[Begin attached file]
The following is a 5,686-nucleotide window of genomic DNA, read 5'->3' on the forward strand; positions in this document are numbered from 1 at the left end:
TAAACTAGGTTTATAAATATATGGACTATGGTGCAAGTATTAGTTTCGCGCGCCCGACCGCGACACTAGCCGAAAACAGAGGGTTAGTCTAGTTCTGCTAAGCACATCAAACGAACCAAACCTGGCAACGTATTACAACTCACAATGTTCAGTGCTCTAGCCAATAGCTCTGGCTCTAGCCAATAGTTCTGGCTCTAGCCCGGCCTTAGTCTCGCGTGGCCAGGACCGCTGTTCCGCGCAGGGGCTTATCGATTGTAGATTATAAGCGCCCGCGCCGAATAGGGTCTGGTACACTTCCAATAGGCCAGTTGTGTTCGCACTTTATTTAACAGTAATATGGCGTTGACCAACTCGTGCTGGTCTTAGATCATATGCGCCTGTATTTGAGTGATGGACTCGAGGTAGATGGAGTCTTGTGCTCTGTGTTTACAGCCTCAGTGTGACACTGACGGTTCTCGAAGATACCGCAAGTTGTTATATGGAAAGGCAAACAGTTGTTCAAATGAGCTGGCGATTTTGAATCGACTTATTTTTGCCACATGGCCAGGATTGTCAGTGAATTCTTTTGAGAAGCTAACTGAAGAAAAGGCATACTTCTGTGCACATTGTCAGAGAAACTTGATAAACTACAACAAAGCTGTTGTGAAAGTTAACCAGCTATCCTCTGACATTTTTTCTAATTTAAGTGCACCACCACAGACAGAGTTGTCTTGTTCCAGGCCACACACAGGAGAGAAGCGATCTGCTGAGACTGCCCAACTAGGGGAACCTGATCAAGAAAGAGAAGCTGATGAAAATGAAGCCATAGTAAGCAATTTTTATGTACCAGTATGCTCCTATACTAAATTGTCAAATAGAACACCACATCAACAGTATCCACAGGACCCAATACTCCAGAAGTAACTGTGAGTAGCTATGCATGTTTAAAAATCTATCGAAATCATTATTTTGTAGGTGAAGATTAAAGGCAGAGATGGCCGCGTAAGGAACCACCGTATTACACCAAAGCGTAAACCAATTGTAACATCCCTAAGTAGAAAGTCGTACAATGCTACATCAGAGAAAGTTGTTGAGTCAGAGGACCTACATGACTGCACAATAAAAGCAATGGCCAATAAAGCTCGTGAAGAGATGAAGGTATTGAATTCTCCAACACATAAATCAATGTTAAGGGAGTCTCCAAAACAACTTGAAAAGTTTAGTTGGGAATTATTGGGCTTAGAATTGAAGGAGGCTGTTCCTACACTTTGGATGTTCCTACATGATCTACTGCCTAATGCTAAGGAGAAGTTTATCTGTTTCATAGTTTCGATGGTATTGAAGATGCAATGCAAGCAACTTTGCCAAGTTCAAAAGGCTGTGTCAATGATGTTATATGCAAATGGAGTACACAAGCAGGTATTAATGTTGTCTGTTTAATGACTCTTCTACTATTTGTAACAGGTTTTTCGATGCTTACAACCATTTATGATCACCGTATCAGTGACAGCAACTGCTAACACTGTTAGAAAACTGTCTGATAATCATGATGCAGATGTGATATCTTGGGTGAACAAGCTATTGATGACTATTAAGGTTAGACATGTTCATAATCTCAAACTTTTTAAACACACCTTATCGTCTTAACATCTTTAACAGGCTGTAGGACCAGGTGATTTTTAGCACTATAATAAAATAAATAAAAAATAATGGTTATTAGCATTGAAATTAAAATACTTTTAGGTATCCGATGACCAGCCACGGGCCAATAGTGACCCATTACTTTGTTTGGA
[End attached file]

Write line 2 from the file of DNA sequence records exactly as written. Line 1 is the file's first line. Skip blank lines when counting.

TAAACTAGGTTTATAAATATATGGACTATGGTGCAAGTATTAGTTTCGCGCGCCCGACCGCGACACTAGCCGAAAACAGAGGGTTAGTCTAGTTCTGCTAAGCACATCAAACGAACCAAACCTGGCAACGTATTACAACTCACAATGTTCAGTGCTCTAGCCAATAGCTCTGGCTCTAGCCAATAGTTCTGGCTCTAGCCCGGCCTTAGTCTCGCGTGGCCAGGACCGCTGTTCCGCGCAGGGGCTTATCGATTGTAGATTATAAGCGCCCGCGCCGAATAGGGTCTGGTACACTTCCAATAGGCCAGTTGTGTTCGCACTTTATTTAACAGTAATATGGCGTTGACCAACTCGTGCTGGTCTTAGATCATATGCGCCTGTATTTGAGTGATGGACTCGAGGTAGATGGAGTCTTGTGCTCTGTGTTTACAGCCTCAGTGTGACACTGACGGTTCTCGAAGATACCGCAAGTTGTTATATGGAAAGGCAAACAGTTGTTCAAATGAGCTGGCGATTTTGAATCGACTTATTTTTGCCACATGGCCAGGATTGTCAGTGAATTCTTTTGAGAAGCTAACTGAAGAAAAGGCATACTTCTGTGCACATTGTCAGAGAAACTTGATAAACTACAACAAAGCTGTTGTGAAAGTTAACCAGCTATCCTCTGACATTTTTTCTAATTTAAGTGCACCACCACAGACAGAGTTGTCTTGTTCCAGGCCACACACAGGAGAGAAGCGATCTGCTGAGACTGCCCAACTAGGGGAACCTGATCAAGAAAGAGAAGCTGATGAAAATGAAGCCATAGTAAGCAATTTTTATGTACCAGTATGCTCCTATACTAAATTGTCAAATAGAACACCACATCAACAGTATCCACAGGACCCAATACTCCAGAAGTAACTGTGAGTAGCTATGCATGTTTAAAAATCTATCGAAATCATTATTTTGTAGGTGAAGATTAAAGGCAGAGATGGCCGCGTAAGGAACCACCGTATTACACCAAAGCGTAAACCAATTGTAACATCCCTAAGTAGAAAGTCGTACAATGCTACATCAGAGAAAGTTGTTGAGTCAGAGGACCTACATGACTGCACAATAAAAGCAATGGCCAATAAAGCTCGTGAAGAGATGAAGGTATTGAATTCTCCAACACATAAATCAATGTTAAGGGAGTCTCCAAAACAACTTGAAAAGTTTAGTTGGGAATTATTGGGCTTAGAATTGAAGGAGGCTGTTCCTACACTTTGGATGTTCCTACATGATCTACTGCCTAATGCTAAGGAGAAGTTTATCTGTTTCATAGTTTCGATGGTATTGAAGATGCAATGCAAGCAACTTTGCCAAGTTCAAAAGGCTGTGTCAATGATGTTATATGCAAATGGAGTACACAAGCAGGTATTAATGTTGTCTGTTTAATGACTCTTCTACTATTTGTAACAGGTTTTTCGATGCTTACAACCATTTATGATCACCGTATCAGTGACAGCAACTGCTAACACTGTTAGAAAACTGTCTGATAATCATGATGCAGATGTGATATCTTGGGTGAACAAGCTATTGATGACTATTAAGGTTAGACATGTTCATAATCTCAAACTTTTTAAACACACCTTATCGTCTTAACATCTTTAACAGGCTGTAGGACCAGGTGATTTTTAGCACTATAATAAAATAAATAAAAAATAATGGTTATTAGCATTGAAATTAAAATACTTTTAGGTATCCGATGACCAGCCACGGGCCAATAGTGACCCATTACTTTGTTTGGA